Homer Eaton and I began our journey on a Saturday, September 13, and ended a week later. Four days driving and four days fishing may not be the most productive use of time, but the scenery and fishing were great. Fall colors had just begun in Bend (at five hundred miles), and leaves were in brighter shades in Mission, BC, our destination some thousand miles from home.
Our fishing companion in Bend, Clane Compagna, is a high school science teacher and the son of a woman friend who traveled with us to China and Japan in 2002 and 2003. He wrote a book on fishing in the Bend area about twelve years ago. He now concentrates on the Deschutes River, fishing for steelhead and trout.
On Sunday Clane hosted us on a drift trip down the Deschutes, stopping at select shore wading spots. We used weighted nymphs on ten- to twelve-foot leaders with foam indicators. The weather was mild, and other fishermen were scarce all down the length of our drift. According to Clane, the river was running an estimated 7,500 cfs.
The river is shared with local Indians who are allowed the usual privileges of Native Americans. It always amazes me that locals seem to begrudge the freedoms given to local native tribes. We took their country, heritage, and resources, and we still can grouse about their remaining rights and possessions. We were allowed to fish both sides of the river, but not permitted to land on the banks of the Indian side—not a problem for fly fishermen.
The fishing was lean, and although this writer was skunked, Homer landed a trout and a whitefish. We threw beadhead nymphs, such as the Hares Ear, Prince, and Pheasant Tail. Clane fared better than we did, but not as well as he expected to. He landed five fish, but he never had a steelhead on his line all day. The day and locale were beautiful, though. High, colorful canyon walls framed the river along the whole fishing trip route.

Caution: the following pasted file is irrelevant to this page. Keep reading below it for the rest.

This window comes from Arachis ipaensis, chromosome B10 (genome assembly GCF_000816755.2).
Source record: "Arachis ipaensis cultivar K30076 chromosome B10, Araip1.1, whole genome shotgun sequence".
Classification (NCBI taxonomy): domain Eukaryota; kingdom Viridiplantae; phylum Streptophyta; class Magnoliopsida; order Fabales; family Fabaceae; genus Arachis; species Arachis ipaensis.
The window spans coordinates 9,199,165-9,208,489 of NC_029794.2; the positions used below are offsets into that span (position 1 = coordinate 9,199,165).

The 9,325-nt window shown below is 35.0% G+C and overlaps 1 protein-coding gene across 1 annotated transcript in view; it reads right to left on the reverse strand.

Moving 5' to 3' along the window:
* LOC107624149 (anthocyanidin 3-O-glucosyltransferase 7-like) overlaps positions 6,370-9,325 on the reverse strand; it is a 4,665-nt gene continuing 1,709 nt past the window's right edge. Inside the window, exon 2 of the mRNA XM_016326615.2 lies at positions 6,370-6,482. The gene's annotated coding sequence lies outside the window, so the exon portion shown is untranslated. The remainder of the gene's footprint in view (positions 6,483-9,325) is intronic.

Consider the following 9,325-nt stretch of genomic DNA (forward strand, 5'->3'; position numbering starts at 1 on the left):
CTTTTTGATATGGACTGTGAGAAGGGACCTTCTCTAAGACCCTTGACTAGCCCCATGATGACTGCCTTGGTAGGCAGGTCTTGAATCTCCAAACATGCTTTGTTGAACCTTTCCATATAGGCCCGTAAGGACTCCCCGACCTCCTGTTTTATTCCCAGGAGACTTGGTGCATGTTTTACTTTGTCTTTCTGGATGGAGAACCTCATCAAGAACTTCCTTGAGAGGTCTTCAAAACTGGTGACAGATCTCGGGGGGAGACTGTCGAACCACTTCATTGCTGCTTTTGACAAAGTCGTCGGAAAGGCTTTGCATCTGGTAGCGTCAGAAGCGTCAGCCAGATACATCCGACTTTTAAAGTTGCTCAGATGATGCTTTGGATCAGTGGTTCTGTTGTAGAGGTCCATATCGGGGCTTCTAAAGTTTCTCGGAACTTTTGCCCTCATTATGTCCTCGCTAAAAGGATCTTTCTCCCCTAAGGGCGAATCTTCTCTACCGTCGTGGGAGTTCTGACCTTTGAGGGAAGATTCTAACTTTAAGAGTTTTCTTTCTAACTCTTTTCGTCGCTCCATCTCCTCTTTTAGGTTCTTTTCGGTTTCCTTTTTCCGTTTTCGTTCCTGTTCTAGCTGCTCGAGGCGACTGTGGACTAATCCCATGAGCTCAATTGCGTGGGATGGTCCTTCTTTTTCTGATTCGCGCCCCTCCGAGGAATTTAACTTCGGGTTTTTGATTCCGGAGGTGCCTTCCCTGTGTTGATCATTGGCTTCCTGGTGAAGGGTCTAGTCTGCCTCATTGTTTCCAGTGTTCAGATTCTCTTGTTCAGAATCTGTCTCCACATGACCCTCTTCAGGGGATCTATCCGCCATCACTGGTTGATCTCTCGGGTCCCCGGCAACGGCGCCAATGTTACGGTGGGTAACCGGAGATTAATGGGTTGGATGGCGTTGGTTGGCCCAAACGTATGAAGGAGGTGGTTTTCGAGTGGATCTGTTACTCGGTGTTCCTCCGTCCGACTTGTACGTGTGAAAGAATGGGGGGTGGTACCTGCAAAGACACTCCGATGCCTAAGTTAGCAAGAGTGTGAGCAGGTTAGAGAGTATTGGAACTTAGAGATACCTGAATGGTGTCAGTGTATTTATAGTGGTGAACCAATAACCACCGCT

At one point we passed an island called Dead Horse Island, named because it once served as the final resting place of a mature, but deceased, equine that remained there for about two years, feet up, until the river finally washed it away. Another spot, called the Scorpion, was identified by scatter rock formations shaped like this critter, high up on the canyon walls. A third spot of interest was a five-acre residential site that sold several years ago for six million dollars.
We left for Canada on Monday, 15th. We saw gas prices become ever-cheaper as we headed north until we reached Canada itself, where gas costs $.75 Canadian per liter, or a little over two bucks US per gallon, pretty much like home. Late Monday we finally arrived in Mission, BC, about ten miles north of the US border, forty miles or so east of Vancouver. We were now a thousand miles from home. The beautiful rural countryside was in constant view during the trip, and southern British Columbia has lush green fields and much greater rainfall than we're used to in California. We drove to the home of Vic Carrao, the owner of STS Guiding Service, where we joined a Brit who had taken three weeks vacation to fish in Canada. By the end of the week he estimated he had caught about a half-ton of salmon.